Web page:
Tax Free Roth Conversion is in the Tax Code

These rules have been in the tax code for more than 100 years, and they’ve never been challenged by tax reform proposals or legislation. We actually put together a tax handbook for CPAs and anybody that wants to see the Internal Revenue Code.

These rules are part of the tax bill, which is important. It’s not a gray area. This isn’t a ‘Dirty Dozen’ or a listed transaction that might come back and haunt you in a few years. It’s been part of the tax law for over a hundred years.

Conversion Strategy Life Cycle

Let’s go through the life cycle. You put in this $100,000, and it gets reduced to a $20,000 evaluation. You convert it and save that money in the tax conversion. And the first five to six years is where you’ll get most of your cash flow.

You’ll take about 80% of the asset’s cash flow in the first five or six years because these assets deplete by nature. They have what’s called flush production, and for the first few years, a lot of those dollars come out. They taper off over time by design, but they will be very strong for the first several years.

That’s the whole point. That’s what drives the internal rate of return (IRR). And reinvesting that same dollar can reduce the tax impact further and empower portfolio growth.

Expected Performance

As an example, last year’s fund was in that 20-25% initial cash flow range. That was with $50 oil. Oil’s up a bit, and that could move that up or down. But we get very strong cash flows out of the gate.

Again, for simplicity’s sake, let’s say you invest $100,000. Instead of paying 40% of that in taxes, you pay taxes on $20,000. At that point, you’d pay $8,000, saving $32,000 in the first year after converting that $100,000. That’s 32%.

After five years, at about 20% on average, you get back to that $100,000 that you had. But now, your $100,000 has turned become $132,000 over five years. And that’s assuming you haven’t invested it and there’s no other growth. More importantly, it’s completely tax-free. If you ever take it out, you don’t pay any taxes.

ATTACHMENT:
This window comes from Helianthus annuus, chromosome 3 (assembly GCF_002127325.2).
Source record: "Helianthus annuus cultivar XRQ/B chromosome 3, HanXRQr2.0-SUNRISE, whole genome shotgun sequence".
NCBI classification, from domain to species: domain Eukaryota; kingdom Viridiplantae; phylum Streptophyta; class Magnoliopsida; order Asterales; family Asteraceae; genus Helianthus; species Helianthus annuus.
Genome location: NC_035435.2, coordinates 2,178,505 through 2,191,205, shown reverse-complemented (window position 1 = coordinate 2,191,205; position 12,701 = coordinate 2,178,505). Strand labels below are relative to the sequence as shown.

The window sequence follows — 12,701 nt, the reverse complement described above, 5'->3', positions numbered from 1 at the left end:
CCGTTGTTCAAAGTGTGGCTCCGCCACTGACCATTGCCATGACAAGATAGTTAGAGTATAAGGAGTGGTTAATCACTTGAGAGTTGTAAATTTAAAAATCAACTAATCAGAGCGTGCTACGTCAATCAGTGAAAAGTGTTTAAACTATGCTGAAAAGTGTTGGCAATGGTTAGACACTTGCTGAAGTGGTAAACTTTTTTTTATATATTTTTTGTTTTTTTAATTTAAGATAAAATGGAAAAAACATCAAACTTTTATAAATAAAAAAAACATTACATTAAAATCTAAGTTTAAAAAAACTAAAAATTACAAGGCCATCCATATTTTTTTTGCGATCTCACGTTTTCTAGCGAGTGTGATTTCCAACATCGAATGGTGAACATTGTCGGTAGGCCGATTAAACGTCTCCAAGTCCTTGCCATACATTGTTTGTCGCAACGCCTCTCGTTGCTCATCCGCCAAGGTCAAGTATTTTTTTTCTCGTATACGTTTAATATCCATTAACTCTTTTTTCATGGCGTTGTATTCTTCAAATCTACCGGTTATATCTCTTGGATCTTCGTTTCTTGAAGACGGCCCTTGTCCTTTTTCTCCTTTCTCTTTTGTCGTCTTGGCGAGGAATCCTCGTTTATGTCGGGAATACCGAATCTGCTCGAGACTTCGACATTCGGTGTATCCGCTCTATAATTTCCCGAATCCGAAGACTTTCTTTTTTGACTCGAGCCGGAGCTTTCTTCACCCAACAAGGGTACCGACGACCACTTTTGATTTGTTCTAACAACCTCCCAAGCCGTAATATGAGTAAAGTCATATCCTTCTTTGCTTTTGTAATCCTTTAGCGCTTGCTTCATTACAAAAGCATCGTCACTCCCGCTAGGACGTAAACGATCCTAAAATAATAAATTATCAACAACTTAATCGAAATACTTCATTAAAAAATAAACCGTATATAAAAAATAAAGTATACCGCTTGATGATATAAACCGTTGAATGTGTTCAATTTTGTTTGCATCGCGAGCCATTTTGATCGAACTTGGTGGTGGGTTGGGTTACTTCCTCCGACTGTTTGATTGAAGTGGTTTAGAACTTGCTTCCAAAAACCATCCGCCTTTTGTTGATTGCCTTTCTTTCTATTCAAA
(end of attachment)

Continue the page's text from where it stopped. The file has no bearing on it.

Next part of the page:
Further, it’s not just all the tax-free growth, it’s the flexibility. Your required minimum distributions (RMDs) are gone. You don’t have to play that game anymore. If you want access to your capital, you can take out up to your contribution amount at any time, for any reason, with very few rules to follow. There are no penalties and no taxes.

Tax Free Roth Conversion Strategy

People don’t necessarily go all in at once when they convert. Most of the time you’ll want to spread it out over time systematically.

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One of the biggest reasons is that each year in the oil and gas industry has its own asset life cycle. In other words, if you bought the S&P on one date versus another date, you won’t get homogenous returns. And the same is true in drilling funds. You’ll want to stagger that exposure and convert your account over time.

If someone has $1,000,000 in IRA, for example, they won’t convert the entire thing in one instance. You would probably break that up into smaller assets or do partial conversions over a few years or a decade. By then, you could get most if not all of those dollars in a tax-free bucket.

By spreading that potential tax payment out, you can spread the risk out and diversify your investments.

Disclosure: Fred Gratz and Family Fortune Financial work together and have mutual clients. While we’ve employed this strategy effectively, this is not a solicitation to make a purchase or take a specific action. Consult your financial advisor before proceeding.